That the Senate supports the closure of the Liddell power station in 2022, as currently planned, and calls on the Government to:

(a) abandon any attempts to extend the life of this aging coal-fired power station;

(b) address any issues of security of supply through means identified by the Australian Energy Market Operator, such as dispatchable renewables, storage and demand management; and

(c) develop a plan for the orderly retirement of coal-fired power stations in Australia.

No No Not passed by a large majority

16th Aug 2017, 12:16 PM – Senate Great Barrier Reef Marine Park Amendment Bill 2017 - Second Reading - Stop Adani mine

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The majority voted against adding certain words to the motion that the agree with the main idea of the bill (known as a second reading motion), which means the following words will not be added:

At the end of the motion, add:

", but the Senate notes that global warming is the greatest threat to the Great Barrier Reef and calls on the government to immediately take all available steps to stop the Adani Carmichael coal mine."

No No Not passed by a modest majority

22nd Mar 2017, 5:05 PM – Senate Motions - Energy - Transition plan for coal workers

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The majority voted in favour of a motion to introduce a transition plan for coal workers, which was introduced by Greens Party Leader Senator Richard Di Natale. These motions have no legal force, but represent the will of the Senate.

Motions

That the Senate—

(a) notes that the Government has had no choice but to walk away from funding coal-fired power stations as they now look to invest in storage technologies to support the unstoppable potential of clean energy;

(b) acknowledges that thermal coal is in structural decline and has no long-term future in Australia; and

(c) urges the Government to implement a just transition plan for the benefit of coal workers, before it is too late.

No No Passed by a small majority

1st Dec 2016, 4:30 PM – Senate Motions - Coal Industry - For technology neutral policies

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The majority voted against a motion introduced by National Party Senator John Williams, which means it was unsuccessful.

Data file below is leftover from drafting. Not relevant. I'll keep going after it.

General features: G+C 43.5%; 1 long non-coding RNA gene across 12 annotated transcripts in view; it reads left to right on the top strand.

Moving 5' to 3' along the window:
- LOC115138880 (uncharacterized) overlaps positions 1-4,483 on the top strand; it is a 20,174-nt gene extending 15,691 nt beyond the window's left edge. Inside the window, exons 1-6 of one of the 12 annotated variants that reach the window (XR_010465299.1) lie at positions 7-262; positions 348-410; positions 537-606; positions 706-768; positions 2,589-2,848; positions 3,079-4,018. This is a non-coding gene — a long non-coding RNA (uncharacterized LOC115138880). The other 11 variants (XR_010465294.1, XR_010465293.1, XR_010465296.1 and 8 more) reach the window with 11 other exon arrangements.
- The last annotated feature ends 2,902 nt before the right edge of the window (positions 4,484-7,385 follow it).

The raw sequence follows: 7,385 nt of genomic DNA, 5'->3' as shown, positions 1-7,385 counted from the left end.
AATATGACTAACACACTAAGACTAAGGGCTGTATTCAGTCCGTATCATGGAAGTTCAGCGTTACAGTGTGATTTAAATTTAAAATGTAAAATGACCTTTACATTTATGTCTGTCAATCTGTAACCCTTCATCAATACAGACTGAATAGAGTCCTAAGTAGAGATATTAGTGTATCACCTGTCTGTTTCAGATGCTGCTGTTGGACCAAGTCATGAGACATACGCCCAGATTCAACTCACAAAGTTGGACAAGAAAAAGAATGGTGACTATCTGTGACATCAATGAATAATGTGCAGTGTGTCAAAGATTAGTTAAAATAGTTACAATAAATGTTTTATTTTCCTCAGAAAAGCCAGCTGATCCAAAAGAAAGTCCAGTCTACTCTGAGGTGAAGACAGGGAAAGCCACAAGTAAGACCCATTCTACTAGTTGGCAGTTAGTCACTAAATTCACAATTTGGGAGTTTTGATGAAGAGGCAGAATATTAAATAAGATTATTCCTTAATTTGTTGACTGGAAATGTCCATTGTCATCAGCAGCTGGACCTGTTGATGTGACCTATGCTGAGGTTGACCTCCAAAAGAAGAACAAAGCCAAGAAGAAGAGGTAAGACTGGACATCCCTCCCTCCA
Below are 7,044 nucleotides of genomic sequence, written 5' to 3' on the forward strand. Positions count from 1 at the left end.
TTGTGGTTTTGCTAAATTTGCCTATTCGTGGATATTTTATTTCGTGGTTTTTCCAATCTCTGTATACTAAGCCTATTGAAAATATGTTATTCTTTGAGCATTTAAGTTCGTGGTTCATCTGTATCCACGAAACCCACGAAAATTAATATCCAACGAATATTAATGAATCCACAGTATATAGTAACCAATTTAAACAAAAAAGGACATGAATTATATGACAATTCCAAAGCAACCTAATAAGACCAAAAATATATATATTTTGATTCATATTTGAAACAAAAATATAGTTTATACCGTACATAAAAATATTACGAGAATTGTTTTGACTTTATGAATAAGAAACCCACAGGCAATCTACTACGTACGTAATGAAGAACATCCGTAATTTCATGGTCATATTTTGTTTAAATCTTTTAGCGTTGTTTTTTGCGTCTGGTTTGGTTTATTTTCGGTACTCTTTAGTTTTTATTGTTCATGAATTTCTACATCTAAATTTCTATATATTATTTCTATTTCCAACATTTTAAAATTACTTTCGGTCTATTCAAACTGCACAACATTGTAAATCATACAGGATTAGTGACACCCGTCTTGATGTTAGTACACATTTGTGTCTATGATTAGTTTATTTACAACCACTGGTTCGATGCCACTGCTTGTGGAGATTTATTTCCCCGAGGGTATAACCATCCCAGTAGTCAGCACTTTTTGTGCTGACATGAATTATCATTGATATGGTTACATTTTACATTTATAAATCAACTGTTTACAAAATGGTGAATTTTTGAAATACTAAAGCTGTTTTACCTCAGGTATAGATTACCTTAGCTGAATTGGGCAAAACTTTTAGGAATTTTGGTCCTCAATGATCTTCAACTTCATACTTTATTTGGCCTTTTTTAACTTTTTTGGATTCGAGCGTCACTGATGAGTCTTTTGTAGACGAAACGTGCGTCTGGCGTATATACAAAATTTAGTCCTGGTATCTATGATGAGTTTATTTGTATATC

Motion text

That the Senate—

(a) supports the 53 000 workers directly employed by the coal industry;

(b) recognises that the forced closure of coal–fired power stations would increase the living expenses of Australian families through increased electricity prices;

(c) acknowledges that the forced closure of coal–fired power stations would jeopardise Australia's energy security and put thousands of jobs at risk in our manufacturing sector which relies on access to cheap and affordable power;

(d) acknowledges that coal is an affordable, abundant and increasingly clean domestic energy resource that is vital to providing reliable low-cost electricity, and that it will continue to be integral to Australia; and

(e) supports technology neutral policies that deliver emission reduction targets.

No Yes Not passed by a small majority

How "voted moderately for" is worked out

The MP's votes count towards a weighted average where the most important votes get 50 points, less important votes get 10 points, and less important votes for which the MP was absent get 2 points. In important votes the MP gets awarded the full 50 points for voting the same as the policy, 0 points for voting against the policy, and 25 points for not voting. In less important votes, the MP gets 10 points for voting with the policy, 0 points for voting against, and 1 (out of 2) if absent.

Then, the number gets converted to a simple english language phrase based on the range of values it's within.

No of votes Points Out of
Most important votes (50 points)      
MP voted with policy 0 0 0
MP voted against policy 0 0 0
MP absent 0 0 0
Less important votes (10 points)      
MP voted with policy 7 70 70
MP voted against policy 4 0 40
Less important absentees (2 points)      
MP absent* 0 0 0
Total: 70 110

*Pressure of other work means MPs or Senators are not always available to vote – it does not always indicate they have abstained. Therefore, being absent on a less important vote makes a disproportionatly small difference.

Agreement score = MP's points / total points = 70 / 110 = 64%.

And then